They all think that I shouldn't even say anything to David about stopping chemo. They said, "Why? What would be the purpose of telling him?" I don't know if he would fully understand. I think it would cause panic, grief, more depression, that he would just give up and die right now. If he even understood what we were telling him. I don't think we will tell him that he won't be doing chemo unless he asks, and I don't think he will ask. The pain doctor kept asking me about chemo, and when we would do it again, and I took him out in the hall and told him that we wouldn't be doing it any more, and then I had a meltdown and cried my head off...again. I tried so hard to get a grip but I'm on overload because of how sick David is, and because of all the pain from the neuropathy.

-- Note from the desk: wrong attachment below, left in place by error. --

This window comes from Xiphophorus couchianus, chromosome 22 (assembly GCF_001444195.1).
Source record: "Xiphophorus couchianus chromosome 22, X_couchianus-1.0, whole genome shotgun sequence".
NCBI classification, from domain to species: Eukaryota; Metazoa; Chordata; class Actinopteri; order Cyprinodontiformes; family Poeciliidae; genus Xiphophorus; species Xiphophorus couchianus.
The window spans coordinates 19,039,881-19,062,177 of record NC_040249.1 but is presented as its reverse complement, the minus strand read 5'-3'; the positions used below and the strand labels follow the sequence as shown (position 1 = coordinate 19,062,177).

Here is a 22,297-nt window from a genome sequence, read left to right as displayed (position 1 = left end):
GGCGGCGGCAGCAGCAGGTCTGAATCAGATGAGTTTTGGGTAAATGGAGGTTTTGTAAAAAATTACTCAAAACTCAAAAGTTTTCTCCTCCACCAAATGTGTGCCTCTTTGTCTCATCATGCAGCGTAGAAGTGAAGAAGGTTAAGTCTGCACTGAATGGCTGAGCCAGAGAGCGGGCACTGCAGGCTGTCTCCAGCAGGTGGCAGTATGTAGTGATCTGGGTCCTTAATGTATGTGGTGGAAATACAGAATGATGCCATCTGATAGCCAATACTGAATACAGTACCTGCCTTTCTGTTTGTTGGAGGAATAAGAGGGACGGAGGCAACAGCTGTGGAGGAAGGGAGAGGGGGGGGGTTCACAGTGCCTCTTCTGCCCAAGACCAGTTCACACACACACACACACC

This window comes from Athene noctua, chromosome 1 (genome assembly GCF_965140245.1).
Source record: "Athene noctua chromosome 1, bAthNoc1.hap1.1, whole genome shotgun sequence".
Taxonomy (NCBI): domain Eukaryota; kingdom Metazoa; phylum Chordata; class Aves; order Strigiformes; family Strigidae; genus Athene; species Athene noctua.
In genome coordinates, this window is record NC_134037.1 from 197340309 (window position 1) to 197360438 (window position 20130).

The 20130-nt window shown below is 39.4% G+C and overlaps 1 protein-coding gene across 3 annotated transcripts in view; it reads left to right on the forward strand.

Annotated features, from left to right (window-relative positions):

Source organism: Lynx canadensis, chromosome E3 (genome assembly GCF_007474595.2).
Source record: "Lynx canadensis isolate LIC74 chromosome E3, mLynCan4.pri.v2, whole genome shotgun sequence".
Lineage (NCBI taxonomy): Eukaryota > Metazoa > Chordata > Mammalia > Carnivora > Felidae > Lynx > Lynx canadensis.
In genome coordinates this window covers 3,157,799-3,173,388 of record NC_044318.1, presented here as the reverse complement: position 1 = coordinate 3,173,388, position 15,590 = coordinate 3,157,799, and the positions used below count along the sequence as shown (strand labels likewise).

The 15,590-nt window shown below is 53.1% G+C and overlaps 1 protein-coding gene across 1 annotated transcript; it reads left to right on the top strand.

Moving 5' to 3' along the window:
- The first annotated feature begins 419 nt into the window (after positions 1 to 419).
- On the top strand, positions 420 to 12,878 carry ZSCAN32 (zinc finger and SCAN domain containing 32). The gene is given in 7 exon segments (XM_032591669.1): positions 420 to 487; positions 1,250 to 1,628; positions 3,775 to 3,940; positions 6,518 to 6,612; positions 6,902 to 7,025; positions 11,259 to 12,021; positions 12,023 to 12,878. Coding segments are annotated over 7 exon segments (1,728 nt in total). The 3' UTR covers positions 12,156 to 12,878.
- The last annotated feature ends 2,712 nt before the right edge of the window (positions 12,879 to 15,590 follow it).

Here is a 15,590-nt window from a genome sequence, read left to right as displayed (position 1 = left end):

Right now I am sitting in his room and he is sitting up in bed with his dinner tray in front of him. He is slumped sideways, asleep, with his fingers in his bowl of food. He ate about 3 bites, and I fed them to him, and I had to coax and work so hard for him to even open his mouth. I don't know if he swallowed it and now I'm afraid he might aspirate it. His appetite is just about gone and he is having major trouble swallowing again. They are talking about putting a peg in his stomach. David started shaking and trembling when they talked about it, and I asked him if that upset him and he nodded. My poor baby! It sucks enough just to have brain cancer...but to have diabetes, shingles, abscesses, and now the thought of a peg too....it's so wrong, so terrible, so so so heartbreaking!!!!